They say we learn from our mistakes. This happens occasionally, but more often I observe myself procrastinating or making snap judgements about people again and again.
I think twelve-step programs call this powerlessness. The likelihood of willing ourselves to change is low. I recently read an interview with an efficiency expert who basically said that willpower is not really a thing.
As I understand them, the next few of the twelve steps prescribe looking clearly at what one is doing. This process has multiple levels. It means admitting to ourselves that we are the cause of the outcomes we’re experiencing, but it also means seeing past or through our mistakes, seeing them for what they are.
Our failures don’t define us. Only love has the power to name who we are, as Jim Finley says. If we aren’t seeing our limitations clearly—and clarity comes not with the harsh light of judgement but with the gentle illumination of mercy—we might mistake them for our true nature.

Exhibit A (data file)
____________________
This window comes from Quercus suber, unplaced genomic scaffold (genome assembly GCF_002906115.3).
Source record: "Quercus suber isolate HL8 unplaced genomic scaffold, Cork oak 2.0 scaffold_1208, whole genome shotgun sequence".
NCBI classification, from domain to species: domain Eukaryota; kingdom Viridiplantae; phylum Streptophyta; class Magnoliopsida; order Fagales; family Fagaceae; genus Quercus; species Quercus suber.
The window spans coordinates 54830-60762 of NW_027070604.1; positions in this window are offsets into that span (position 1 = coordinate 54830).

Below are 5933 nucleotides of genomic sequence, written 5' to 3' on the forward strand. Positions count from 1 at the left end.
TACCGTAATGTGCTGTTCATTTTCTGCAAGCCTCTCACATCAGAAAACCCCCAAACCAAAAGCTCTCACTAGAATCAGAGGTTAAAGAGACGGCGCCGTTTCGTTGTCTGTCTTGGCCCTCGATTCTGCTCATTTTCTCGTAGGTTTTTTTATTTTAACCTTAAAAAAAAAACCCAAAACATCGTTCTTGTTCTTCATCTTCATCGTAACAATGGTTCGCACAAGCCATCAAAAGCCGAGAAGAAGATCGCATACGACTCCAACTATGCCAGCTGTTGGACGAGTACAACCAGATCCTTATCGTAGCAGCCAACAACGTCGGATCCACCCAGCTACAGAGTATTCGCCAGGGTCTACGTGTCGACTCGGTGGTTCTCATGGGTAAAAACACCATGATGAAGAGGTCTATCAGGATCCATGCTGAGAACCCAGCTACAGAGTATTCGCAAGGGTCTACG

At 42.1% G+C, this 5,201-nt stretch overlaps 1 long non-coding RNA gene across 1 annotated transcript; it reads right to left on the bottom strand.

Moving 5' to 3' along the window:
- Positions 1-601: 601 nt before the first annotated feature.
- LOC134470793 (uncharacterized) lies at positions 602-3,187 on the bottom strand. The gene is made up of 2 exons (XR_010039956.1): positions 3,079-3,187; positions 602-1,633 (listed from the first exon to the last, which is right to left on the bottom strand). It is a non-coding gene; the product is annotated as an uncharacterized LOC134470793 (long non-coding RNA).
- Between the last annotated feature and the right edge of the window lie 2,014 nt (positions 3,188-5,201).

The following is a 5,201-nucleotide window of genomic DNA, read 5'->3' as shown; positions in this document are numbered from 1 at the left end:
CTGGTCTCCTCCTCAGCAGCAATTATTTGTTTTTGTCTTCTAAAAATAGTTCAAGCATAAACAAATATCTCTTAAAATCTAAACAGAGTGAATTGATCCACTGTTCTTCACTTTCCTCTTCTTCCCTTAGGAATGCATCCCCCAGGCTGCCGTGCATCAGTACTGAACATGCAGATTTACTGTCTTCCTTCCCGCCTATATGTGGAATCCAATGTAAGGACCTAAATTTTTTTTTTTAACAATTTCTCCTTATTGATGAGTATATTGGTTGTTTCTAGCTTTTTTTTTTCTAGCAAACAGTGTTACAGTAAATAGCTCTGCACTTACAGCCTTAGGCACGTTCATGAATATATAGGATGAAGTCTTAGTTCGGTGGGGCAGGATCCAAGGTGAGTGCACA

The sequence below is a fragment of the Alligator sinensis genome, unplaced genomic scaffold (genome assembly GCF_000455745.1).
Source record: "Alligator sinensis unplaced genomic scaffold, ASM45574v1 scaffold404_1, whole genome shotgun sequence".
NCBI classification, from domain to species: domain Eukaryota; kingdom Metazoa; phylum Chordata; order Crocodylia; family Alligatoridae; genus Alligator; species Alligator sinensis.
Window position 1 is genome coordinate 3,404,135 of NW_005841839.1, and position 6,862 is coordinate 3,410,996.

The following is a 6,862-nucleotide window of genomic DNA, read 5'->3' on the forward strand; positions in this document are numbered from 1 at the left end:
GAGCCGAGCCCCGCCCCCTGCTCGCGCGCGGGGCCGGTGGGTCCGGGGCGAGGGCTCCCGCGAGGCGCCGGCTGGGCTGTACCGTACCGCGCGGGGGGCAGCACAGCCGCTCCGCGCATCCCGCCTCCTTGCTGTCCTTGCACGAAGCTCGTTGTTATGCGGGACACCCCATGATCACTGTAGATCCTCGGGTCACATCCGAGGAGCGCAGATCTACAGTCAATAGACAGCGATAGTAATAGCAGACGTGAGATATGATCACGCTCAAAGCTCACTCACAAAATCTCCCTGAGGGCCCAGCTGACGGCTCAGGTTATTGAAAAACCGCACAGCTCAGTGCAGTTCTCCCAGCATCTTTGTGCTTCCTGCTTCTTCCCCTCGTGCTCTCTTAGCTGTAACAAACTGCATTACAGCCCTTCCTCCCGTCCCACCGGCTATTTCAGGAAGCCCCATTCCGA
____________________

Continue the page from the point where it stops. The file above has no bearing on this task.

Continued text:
We are limited beings, but none of us is a whole unto ourselves, nor are we intended to be. The astonishing variety in this world reflects the infinite nature of God’s one Love in which we belong as an integral part. Concentrating on our faults leads us to create separation rather than living the wholeness that is.
It’s hard in this culture in the midst of failure to see oneself as part of a blessed whole. We can no more will ourselves to see this reality than to make any other change, but we can live as if it is true, we can have faith. We can embrace ourselves with the love and respect due a manifestation of God and one day, as Richard Rohr says, we’ll live ourselves into a new way of thinking.